Making sense of Belt and Road – The NGO: Project Hope
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Making sense of Belt and Road – The NGO: Project Hope

When infrastructure is developed on a scale like this, the ripples flow in every direction, including health. What does Belt and Road mean from that perspective?



Project Hope is an NGO that delivers essential medicines and supplies, including medical training and volunteers, to prevent disease, respond to disaster and generally improve health worldwide.

“I think it’s a fascinating project, but I do think there need to be some public health considerations as it moves forward,” says Thomas Kenyon, president and CEO, speaking from Washington DC. “With any infrastructure development there can be public health consequences, good and bad. If it improves overall health and sanitation, that will have a positive outcome. If it leads to air pollution, or increases lifestyle issues that drive diseases such as tobacco, dietary changes and sanitary lifestyle, it will have negative consequences.”

Improved communication, from a health perspective, is a double-edged sword. “We know from other parts of the world that, while we welcome transport corridors, in the example of the AIDS epidemic, the closer you are to a road, the higher your risk.”

Still, Kenyon believes there is a great opportunity here provided health has been considered.

“It does create a tremendous platform for collaboration across a huge geographic area with an enormous population,” he says.

Project Hope established a children’s medical centre in Shanghai, which has now been designated a national centre and has been followed by another in Beijing.

“We are already thinking of it as a platform to bring in other children’s hospital leaders to drive a common agenda, coordinating with one another, transferring skills and sharing technology,” says Kenyon.


This demonstration and collaboration effect, he thinks, is a positive that could come out of the greater communication with Belt and Road.

Thomas Kenyon,
Project Hope

“If they could replicate what the Shanghai children’s medical centre has done over the last 20 years, which has a rich research agenda and the potential to share – earlier in its drive for prosperity China didn’t have this capacity,” Kenyon says. “Now it has major technical capacity to share with countries along the Belt and Road project.”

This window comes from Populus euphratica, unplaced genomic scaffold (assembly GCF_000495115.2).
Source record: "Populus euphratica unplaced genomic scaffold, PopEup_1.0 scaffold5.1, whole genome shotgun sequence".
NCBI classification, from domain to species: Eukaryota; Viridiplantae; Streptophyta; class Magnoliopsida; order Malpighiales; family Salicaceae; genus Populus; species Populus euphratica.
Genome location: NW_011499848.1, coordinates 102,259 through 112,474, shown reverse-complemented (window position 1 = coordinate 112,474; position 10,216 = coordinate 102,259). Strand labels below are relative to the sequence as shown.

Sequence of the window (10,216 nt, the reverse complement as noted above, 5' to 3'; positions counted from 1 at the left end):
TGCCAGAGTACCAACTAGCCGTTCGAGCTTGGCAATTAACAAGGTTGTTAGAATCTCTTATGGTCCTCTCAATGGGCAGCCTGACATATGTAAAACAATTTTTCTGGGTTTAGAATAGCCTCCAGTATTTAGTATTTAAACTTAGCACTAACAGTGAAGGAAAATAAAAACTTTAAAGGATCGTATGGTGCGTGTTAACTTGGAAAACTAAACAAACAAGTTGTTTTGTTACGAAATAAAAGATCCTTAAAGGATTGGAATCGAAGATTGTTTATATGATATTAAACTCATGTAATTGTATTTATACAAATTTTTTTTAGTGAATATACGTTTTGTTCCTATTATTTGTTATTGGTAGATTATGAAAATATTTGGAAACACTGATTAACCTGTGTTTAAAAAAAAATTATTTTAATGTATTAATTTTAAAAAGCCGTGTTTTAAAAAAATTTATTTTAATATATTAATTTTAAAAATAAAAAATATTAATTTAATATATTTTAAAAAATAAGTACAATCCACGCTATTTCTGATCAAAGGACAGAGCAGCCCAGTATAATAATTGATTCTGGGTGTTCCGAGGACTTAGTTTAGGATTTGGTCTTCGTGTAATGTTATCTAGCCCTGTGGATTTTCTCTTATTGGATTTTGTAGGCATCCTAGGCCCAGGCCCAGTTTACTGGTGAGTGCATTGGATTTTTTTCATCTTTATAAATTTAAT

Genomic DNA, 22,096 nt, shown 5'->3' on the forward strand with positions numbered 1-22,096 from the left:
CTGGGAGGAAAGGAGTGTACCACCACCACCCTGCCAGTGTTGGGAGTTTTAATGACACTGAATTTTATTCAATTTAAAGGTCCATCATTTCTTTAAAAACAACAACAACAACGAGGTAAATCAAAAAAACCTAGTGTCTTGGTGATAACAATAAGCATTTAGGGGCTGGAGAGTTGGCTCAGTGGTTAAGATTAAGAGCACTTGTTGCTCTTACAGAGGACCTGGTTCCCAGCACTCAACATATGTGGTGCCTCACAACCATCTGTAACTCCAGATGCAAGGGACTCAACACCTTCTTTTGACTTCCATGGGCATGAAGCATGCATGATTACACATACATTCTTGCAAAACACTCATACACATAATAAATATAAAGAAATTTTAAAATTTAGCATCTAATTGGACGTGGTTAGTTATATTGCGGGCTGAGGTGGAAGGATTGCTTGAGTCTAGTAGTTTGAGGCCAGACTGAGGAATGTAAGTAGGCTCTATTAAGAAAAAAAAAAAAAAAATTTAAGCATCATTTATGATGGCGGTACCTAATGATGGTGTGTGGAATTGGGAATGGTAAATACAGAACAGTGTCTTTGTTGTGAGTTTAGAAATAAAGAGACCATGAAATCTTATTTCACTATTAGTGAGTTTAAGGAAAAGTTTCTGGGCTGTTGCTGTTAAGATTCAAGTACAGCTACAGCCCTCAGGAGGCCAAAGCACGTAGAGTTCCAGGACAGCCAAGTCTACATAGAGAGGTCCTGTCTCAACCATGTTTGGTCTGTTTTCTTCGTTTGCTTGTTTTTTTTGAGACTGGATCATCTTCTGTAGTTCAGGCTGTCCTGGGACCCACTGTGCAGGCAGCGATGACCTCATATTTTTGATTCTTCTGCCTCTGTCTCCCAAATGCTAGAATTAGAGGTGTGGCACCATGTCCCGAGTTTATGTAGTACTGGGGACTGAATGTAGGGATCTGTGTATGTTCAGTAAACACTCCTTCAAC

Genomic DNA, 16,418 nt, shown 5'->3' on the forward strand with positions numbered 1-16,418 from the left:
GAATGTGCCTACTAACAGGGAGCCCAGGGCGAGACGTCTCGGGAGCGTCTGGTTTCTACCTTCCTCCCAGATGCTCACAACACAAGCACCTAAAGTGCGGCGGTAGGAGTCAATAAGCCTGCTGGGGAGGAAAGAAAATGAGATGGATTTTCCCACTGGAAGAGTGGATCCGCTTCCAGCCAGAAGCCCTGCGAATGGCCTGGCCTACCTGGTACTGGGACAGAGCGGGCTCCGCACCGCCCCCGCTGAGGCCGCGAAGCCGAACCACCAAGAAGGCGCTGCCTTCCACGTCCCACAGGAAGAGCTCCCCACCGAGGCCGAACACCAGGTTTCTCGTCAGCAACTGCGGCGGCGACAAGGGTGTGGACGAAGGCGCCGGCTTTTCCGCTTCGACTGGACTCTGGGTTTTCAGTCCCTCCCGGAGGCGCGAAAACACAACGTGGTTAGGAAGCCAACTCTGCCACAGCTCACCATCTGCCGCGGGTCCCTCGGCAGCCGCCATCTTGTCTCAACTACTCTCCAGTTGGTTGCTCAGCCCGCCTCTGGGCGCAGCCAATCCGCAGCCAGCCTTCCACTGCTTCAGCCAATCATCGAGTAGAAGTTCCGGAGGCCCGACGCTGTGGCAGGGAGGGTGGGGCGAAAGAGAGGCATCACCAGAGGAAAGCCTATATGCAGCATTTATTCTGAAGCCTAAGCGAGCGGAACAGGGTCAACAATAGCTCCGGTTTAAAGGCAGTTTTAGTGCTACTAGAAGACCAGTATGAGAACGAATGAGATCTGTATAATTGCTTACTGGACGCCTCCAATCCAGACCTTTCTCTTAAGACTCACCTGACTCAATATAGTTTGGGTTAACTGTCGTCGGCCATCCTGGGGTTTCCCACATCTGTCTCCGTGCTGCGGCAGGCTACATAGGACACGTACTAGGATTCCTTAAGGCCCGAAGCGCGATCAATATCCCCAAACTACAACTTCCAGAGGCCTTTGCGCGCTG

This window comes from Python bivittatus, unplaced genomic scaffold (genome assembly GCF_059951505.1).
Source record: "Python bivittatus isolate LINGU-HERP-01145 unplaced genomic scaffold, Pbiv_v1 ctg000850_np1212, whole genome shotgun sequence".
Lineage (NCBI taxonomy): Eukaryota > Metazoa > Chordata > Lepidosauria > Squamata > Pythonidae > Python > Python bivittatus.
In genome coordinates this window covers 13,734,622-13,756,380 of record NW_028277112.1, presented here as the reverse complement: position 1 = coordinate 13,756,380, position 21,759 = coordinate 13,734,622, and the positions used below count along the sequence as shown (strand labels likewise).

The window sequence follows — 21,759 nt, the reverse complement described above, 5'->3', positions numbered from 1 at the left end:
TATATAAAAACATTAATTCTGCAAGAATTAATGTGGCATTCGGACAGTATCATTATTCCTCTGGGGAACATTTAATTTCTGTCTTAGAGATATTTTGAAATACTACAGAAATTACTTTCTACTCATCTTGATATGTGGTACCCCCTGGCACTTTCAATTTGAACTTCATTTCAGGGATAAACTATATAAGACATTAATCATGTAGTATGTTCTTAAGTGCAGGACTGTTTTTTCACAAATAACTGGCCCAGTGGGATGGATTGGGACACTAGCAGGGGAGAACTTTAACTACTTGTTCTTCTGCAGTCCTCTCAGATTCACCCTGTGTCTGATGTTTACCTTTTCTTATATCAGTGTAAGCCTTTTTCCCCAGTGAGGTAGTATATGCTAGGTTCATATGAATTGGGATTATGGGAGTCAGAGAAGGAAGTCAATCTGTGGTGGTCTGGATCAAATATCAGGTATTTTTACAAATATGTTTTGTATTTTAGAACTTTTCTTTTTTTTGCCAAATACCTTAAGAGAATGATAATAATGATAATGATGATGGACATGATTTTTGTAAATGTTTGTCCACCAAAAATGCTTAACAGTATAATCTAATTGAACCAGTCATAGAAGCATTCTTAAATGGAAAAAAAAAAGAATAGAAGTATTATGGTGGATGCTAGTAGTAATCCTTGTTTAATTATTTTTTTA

He notes that, although there are no stated health objectives in Belt and Road, “it is after all to lift people out of poverty, to improve economic standing; and as socioeconomic standards rise, health comes with that.”

But realizing the potential for health will be a negotiation, he says: “Sometimes in countries, health isn’t always the top priority. The priority is infrastructure projects, roads and dams and power. Social services tend to follow next, and it may be a matter of time before we can expect a health agenda to materialize.”

Perhaps surprisingly, China’s Public Security Bureau says it invited representatives from 11 overseas NGOs to attend a forum in Beijing on Belt and Road. Project Hope was one of three groups that set out proposals for women and children’s health consultation, surgical training, medical assistance, humanitarian aid and public health projects.

A spokesman for the Public Security Bureau’s office on the management of overseas NGOs told China Development Brief that the department “will cooperate with banks, tax administrations and overseas departments to ensure convenience for overseas NGOs that work with One Belt, One Road initiatives.”

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